“NDF” stands for Extensible N-Dimensional Data Format. It is a standard file format for storing data which represent N-dimensional arrays of numbers, such as spectra, images, etc. and it therefore forms the basis of many spectral and image-processing applications. This document describes a subroutine library for accessing data stored in this form from applications written to run within a programming environment (such as ADAM – see SUN/101 & SG/4). For applications which do not use such facilities, a “stand-alone”, version of the library is also available (see §24).
The main reason for using NDF data structures as a standard method of storing astronomical data is to simplify the exchange of information between separate applications packages. In principle, this should make it possible for a software user to process the same data using software drawn from any package.
In practice, previous attempts to define a standard data format for this purpose have met with two serious obstacles. First, different authors of software have interpreted the meaning of data items differently, so that although several software packages might be capable of reading the same data files, the different packages actually performed incompatible operations on the data. Secondly, many software authors have found a pre-defined data format to be too restrictive, and have simply chosen not to use it.
The NDF data structure has therefore had to satisfy two apparently quite contradictory requirements:
The solution to this problem has been to introduce the concept of extensibility, and to divide the NDF data structure into two parts – a set of standard components and a set of extensions – each of which individually satisfies one of these two requirements. An NDF data structure therefore consists of a central “core” of information, whose interpretation is well-defined and for which general-purpose software can be written with wide applicability, together with an arbitrary number of extensions which may be used by specialist software but whose interpretation is not otherwise defined. Those who wish to know more of the background to this philosophy can find a detailed discussion in SGP/38.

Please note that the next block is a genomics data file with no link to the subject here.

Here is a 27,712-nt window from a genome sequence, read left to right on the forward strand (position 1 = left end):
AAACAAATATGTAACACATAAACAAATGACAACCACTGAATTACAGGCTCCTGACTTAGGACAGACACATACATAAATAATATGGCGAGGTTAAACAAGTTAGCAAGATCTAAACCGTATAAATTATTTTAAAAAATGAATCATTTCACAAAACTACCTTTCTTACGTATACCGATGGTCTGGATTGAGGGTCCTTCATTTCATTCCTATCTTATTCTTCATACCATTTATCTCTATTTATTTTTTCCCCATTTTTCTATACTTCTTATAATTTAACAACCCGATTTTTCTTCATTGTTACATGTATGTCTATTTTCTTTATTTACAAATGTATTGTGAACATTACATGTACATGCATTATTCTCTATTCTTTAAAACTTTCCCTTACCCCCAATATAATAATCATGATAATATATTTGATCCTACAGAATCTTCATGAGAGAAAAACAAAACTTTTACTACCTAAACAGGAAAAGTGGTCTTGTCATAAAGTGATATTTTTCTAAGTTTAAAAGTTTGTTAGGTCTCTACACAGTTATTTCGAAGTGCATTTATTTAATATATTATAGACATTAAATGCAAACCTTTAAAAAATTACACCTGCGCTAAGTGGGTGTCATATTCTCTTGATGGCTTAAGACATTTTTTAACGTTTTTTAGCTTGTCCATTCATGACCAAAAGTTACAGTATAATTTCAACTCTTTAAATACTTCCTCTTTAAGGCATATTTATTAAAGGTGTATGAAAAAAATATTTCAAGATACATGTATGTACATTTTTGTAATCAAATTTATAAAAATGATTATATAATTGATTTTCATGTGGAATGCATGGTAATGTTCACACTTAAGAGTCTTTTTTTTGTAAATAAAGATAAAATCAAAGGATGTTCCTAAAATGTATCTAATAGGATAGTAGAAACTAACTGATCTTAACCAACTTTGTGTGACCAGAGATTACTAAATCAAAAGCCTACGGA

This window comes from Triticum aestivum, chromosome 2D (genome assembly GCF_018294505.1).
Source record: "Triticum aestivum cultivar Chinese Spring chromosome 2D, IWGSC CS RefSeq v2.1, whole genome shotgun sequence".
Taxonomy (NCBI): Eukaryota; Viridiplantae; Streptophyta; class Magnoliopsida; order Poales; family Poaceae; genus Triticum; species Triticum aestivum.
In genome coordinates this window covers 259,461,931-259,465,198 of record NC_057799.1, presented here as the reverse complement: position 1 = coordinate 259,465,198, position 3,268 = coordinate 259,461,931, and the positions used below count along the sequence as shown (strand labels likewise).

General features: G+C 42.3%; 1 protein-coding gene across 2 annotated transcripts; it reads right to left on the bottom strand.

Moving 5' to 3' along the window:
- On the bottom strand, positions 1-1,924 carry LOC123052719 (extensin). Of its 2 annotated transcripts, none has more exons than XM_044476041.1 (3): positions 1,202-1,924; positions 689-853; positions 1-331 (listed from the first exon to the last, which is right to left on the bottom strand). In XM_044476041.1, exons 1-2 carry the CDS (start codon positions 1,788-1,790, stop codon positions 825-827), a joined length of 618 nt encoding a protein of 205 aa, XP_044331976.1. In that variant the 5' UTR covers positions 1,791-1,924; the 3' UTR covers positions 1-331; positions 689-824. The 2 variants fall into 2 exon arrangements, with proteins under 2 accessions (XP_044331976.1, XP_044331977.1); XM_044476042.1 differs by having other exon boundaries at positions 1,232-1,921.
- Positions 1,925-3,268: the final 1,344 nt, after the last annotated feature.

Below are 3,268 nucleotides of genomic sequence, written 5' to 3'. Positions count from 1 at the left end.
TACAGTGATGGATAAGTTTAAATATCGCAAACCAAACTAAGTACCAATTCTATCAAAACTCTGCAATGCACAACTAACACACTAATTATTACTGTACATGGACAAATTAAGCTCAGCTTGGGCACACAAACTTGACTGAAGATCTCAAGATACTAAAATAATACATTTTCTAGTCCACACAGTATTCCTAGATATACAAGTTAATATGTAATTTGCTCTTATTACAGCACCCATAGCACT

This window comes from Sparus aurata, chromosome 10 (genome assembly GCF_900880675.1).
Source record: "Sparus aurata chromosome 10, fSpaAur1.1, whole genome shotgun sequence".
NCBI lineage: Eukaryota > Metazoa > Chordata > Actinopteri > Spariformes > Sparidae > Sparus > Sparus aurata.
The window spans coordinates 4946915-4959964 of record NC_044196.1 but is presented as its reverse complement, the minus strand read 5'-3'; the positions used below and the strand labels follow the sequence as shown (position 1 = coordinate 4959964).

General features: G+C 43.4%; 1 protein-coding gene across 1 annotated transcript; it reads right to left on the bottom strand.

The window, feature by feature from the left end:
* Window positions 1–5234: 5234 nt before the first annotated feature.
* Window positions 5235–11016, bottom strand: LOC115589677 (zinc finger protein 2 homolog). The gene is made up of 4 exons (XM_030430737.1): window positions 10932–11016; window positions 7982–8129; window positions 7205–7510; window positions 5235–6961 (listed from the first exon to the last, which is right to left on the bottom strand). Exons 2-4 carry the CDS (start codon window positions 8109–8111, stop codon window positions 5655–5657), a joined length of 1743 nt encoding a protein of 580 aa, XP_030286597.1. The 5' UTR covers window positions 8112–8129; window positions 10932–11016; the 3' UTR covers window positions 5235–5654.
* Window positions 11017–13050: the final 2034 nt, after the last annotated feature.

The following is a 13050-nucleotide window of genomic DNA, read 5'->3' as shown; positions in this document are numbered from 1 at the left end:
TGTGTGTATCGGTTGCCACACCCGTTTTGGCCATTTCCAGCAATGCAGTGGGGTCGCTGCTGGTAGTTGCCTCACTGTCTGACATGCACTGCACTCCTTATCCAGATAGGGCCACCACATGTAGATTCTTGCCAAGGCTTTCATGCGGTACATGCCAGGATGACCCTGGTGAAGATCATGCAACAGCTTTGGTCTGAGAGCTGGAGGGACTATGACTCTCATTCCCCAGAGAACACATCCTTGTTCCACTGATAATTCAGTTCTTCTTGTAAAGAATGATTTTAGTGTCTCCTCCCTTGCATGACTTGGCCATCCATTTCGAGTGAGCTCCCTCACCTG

Most of the present document is concerned with the facilities provided by the fixed “core” of standard components, although a few general routines for handling extensions are also included.
The NDF file format is based upon the Hierarchical Data System HDS (SUN/92) and NDF data structures are stored in HDS container files (which by convention have a file type of .sdf). However, this does not necessarily mean that all applications which can read HDS files can also handle data stored in NDF format.
To understand why, you must appreciate that HDS provides only a rather low-level set of facilities for storing and handling astronomical data. These include the ability to store primitive data objects (such as arrays of numbers, character strings, etc.) in a convenient and self-describing way within container files. However, the most important aspect of HDS is its ability to group these primitive objects together to build larger, more complex structures. In this respect, HDS can be regarded as a construction kit which other higher-level software can use to build even more sophisticated data formats.
The NDF is a higher-level data format which has been built in this way out of the more primitive facilities provided by HDS. Thus, in HDS terms, an NDF is a data structure constructed according to a particular set of conventions to facilitate the storage of typical astronomical data (such as spectra, images, or similar objects of higher dimensionality).
While HDS can be used to access such structures, it does not contain any of the interpretive knowledge needed to assign astronomical meanings to the various components of an NDF, whose details can become quite complicated. In practice it is therefore cumbersome to process NDF data structures using HDS directly. Instead, the NDF access routines described in this document are provided. These routines “know” about how NDF data structures are build within HDS, so they can hide these details from the writers of astronomical applications. This results in a subroutine library which deals in higher-level concepts more closely related to the work which typical astronomical applications need to perform, and which emphasises the data concepts which an NDF is designed to represent, rather than the details of its implementation.
It is assumed that the reader of this document has some background knowledge of the programming environment being used (e.g. see SUN/101 & SG/4 for details of ADAM) and with the basic concepts used by the HDS data system (SUN/92).
A knowledge of the method by which the NDF is implemented using HDS (SGP/38) may also be useful as background reading, but is not essential for understanding the present document which is intended to be self-contained in its description of NDF concepts and facilities.
A small number of the basic facilities described in SGP/38 still remain to be supported, although most of the major facilities are now available through the interface described here. In addition, the WCS component has been introduced, going beyond the original NDF design in SGP/38. In cases of doubt, the presence or absence of a description of an NDF facility in this document should be taken as indicating the extent of the current implementation.